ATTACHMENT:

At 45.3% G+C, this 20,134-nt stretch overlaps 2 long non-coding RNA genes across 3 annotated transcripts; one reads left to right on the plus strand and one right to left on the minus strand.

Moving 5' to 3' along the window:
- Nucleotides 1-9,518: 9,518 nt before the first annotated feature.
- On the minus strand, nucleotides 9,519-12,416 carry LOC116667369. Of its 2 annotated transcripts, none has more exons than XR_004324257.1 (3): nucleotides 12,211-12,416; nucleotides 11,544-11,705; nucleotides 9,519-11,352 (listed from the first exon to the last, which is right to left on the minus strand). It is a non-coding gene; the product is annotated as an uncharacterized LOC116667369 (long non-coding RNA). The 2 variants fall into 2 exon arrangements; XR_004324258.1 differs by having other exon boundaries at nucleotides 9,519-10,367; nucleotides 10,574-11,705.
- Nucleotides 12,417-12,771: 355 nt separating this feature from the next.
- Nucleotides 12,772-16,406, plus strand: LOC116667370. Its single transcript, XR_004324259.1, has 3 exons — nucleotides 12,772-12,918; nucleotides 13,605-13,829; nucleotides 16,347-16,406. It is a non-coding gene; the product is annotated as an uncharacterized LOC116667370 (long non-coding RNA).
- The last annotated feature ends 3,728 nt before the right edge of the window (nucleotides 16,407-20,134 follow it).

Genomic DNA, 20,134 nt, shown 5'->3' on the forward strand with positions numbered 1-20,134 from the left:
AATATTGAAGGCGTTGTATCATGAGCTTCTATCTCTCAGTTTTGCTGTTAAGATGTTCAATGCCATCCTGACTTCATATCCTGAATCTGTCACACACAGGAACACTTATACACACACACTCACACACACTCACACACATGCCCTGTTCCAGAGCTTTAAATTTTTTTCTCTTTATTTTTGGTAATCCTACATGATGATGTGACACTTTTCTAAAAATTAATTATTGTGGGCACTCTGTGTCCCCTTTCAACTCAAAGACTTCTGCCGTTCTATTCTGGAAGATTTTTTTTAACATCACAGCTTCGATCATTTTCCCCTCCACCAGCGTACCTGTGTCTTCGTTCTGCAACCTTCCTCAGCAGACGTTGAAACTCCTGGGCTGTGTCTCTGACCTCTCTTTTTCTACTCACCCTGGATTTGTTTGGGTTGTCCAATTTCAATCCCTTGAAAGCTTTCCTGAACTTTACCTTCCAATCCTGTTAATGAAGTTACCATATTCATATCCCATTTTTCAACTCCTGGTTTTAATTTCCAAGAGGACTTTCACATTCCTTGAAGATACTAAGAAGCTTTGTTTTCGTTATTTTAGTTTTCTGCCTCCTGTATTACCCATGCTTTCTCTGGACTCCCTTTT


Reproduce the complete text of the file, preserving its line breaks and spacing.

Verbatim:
At 45.3% G+C, this 20,134-nt stretch overlaps 2 long non-coding RNA genes across 3 annotated transcripts; one reads left to right on the plus strand and one right to left on the minus strand.

Moving 5' to 3' along the window:
- Nucleotides 1-9,518: 9,518 nt before the first annotated feature.
- On the minus strand, nucleotides 9,519-12,416 carry LOC116667369. Of its 2 annotated transcripts, none has more exons than XR_004324257.1 (3): nucleotides 12,211-12,416; nucleotides 11,544-11,705; nucleotides 9,519-11,352 (listed from the first exon to the last, which is right to left on the minus strand). It is a non-coding gene; the product is annotated as an uncharacterized LOC116667369 (long non-coding RNA). The 2 variants fall into 2 exon arrangements; XR_004324258.1 differs by having other exon boundaries at nucleotides 9,519-10,367; nucleotides 10,574-11,705.
- Nucleotides 12,417-12,771: 355 nt separating this feature from the next.
- Nucleotides 12,772-16,406, plus strand: LOC116667370. Its single transcript, XR_004324259.1, has 3 exons — nucleotides 12,772-12,918; nucleotides 13,605-13,829; nucleotides 16,347-16,406. It is a non-coding gene; the product is annotated as an uncharacterized LOC116667370 (long non-coding RNA).
- The last annotated feature ends 3,728 nt before the right edge of the window (nucleotides 16,407-20,134 follow it).

Genomic DNA, 20,134 nt, shown 5'->3' on the forward strand with positions numbered 1-20,134 from the left:
AATATTGAAGGCGTTGTATCATGAGCTTCTATCTCTCAGTTTTGCTGTTAAGATGTTCAATGCCATCCTGACTTCATATCCTGAATCTGTCACACACAGGAACACTTATACACACACACTCACACACACTCACACACATGCCCTGTTCCAGAGCTTTAAATTTTTTTCTCTTTATTTTTGGTAATCCTACATGATGATGTGACACTTTTCTAAAAATTAATTATTGTGGGCACTCTGTGTCCCCTTTCAACTCAAAGACTTCTGCCGTTCTATTCTGGAAGATTTTTTTTAACATCACAGCTTCGATCATTTTCCCCTCCACCAGCGTACCTGTGTCTTCGTTCTGCAACCTTCCTCAGCAGACGTTGAAACTCCTGGGCTGTGTCTCTGACCTCTCTTTTTCTACTCACCCTGGATTTGTTTGGGTTGTCCAATTTCAATCCCTTGAAAGCTTTCCTGAACTTTACCTTCCAATCCTGTTAATGAAGTTACCATATTCATATCCCATTTTTCAACTCCTGGTTTTAATTTCCAAGAGGACTTTCACATTCCTTGAAGATACTAAGAAGCTTTGTTTTCGTTATTTTAGTTTTCTGCCTCCTGTATTACCCATGCTTTCTCTGGACTCCCTTTT